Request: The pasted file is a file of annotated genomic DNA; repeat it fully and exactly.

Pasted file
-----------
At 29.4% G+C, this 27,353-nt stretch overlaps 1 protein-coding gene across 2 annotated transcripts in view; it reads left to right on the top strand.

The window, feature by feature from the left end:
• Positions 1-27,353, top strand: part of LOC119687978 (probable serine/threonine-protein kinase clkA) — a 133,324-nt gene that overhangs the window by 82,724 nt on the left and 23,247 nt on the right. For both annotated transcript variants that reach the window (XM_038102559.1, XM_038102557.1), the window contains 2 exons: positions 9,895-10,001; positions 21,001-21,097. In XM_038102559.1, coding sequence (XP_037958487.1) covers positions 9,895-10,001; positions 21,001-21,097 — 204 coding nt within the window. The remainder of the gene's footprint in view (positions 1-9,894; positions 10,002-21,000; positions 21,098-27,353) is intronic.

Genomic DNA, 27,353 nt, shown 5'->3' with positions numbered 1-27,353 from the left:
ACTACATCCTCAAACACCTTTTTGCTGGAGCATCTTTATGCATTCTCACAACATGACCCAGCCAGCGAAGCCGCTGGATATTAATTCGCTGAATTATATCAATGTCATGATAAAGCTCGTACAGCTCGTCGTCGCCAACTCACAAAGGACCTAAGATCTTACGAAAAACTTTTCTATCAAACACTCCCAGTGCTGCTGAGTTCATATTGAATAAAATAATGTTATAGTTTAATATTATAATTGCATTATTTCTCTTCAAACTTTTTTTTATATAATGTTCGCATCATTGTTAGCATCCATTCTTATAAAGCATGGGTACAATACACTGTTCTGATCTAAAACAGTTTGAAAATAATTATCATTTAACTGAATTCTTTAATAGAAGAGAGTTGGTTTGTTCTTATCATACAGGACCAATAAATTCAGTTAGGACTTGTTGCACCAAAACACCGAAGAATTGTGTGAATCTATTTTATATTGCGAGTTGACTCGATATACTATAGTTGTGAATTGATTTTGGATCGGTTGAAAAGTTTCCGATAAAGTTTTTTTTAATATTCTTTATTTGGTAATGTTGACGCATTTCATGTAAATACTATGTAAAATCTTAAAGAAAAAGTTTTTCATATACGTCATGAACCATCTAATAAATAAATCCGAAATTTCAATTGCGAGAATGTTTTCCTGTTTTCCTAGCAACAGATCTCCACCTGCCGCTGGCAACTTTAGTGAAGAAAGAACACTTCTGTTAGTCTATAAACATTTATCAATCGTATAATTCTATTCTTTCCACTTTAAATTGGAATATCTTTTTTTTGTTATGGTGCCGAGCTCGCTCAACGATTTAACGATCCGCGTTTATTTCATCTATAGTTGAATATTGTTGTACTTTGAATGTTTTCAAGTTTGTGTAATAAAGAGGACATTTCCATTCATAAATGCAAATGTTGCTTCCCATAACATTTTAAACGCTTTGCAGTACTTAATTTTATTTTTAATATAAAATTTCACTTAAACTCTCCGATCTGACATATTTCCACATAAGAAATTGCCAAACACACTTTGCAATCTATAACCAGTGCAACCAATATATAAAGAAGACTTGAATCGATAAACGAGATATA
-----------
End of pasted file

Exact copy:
At 29.4% G+C, this 27,353-nt stretch overlaps 1 protein-coding gene across 2 annotated transcripts in view; it reads left to right on the top strand.

The window, feature by feature from the left end:
• Positions 1-27,353, top strand: part of LOC119687978 (probable serine/threonine-protein kinase clkA) — a 133,324-nt gene that overhangs the window by 82,724 nt on the left and 23,247 nt on the right. For both annotated transcript variants that reach the window (XM_038102559.1, XM_038102557.1), the window contains 2 exons: positions 9,895-10,001; positions 21,001-21,097. In XM_038102559.1, coding sequence (XP_037958487.1) covers positions 9,895-10,001; positions 21,001-21,097 — 204 coding nt within the window. The remainder of the gene's footprint in view (positions 1-9,894; positions 10,002-21,000; positions 21,098-27,353) is intronic.

Genomic DNA, 27,353 nt, shown 5'->3' with positions numbered 1-27,353 from the left:
ACTACATCCTCAAACACCTTTTTGCTGGAGCATCTTTATGCATTCTCACAACATGACCCAGCCAGCGAAGCCGCTGGATATTAATTCGCTGAATTATATCAATGTCATGATAAAGCTCGTACAGCTCGTCGTCGCCAACTCACAAAGGACCTAAGATCTTACGAAAAACTTTTCTATCAAACACTCCCAGTGCTGCTGAGTTCATATTGAATAAAATAATGTTATAGTTTAATATTATAATTGCATTATTTCTCTTCAAACTTTTTTTTATATAATGTTCGCATCATTGTTAGCATCCATTCTTATAAAGCATGGGTACAATACACTGTTCTGATCTAAAACAGTTTGAAAATAATTATCATTTAACTGAATTCTTTAATAGAAGAGAGTTGGTTTGTTCTTATCATACAGGACCAATAAATTCAGTTAGGACTTGTTGCACCAAAACACCGAAGAATTGTGTGAATCTATTTTATATTGCGAGTTGACTCGATATACTATAGTTGTGAATTGATTTTGGATCGGTTGAAAAGTTTCCGATAAAGTTTTTTTTAATATTCTTTATTTGGTAATGTTGACGCATTTCATGTAAATACTATGTAAAATCTTAAAGAAAAAGTTTTTCATATACGTCATGAACCATCTAATAAATAAATCCGAAATTTCAATTGCGAGAATGTTTTCCTGTTTTCCTAGCAACAGATCTCCACCTGCCGCTGGCAACTTTAGTGAAGAAAGAACACTTCTGTTAGTCTATAAACATTTATCAATCGTATAATTCTATTCTTTCCACTTTAAATTGGAATATCTTTTTTTTGTTATGGTGCCGAGCTCGCTCAACGATTTAACGATCCGCGTTTATTTCATCTATAGTTGAATATTGTTGTACTTTGAATGTTTTCAAGTTTGTGTAATAAAGAGGACATTTCCATTCATAAATGCAAATGTTGCTTCCCATAACATTTTAAACGCTTTGCAGTACTTAATTTTATTTTTAATATAAAATTTCACTTAAACTCTCCGATCTGACATATTTCCACATAAGAAATTGCCAAACACACTTTGCAATCTATAACCAGTGCAACCAATATATAAAGAAGACTTGAATCGATAAACGAGATATA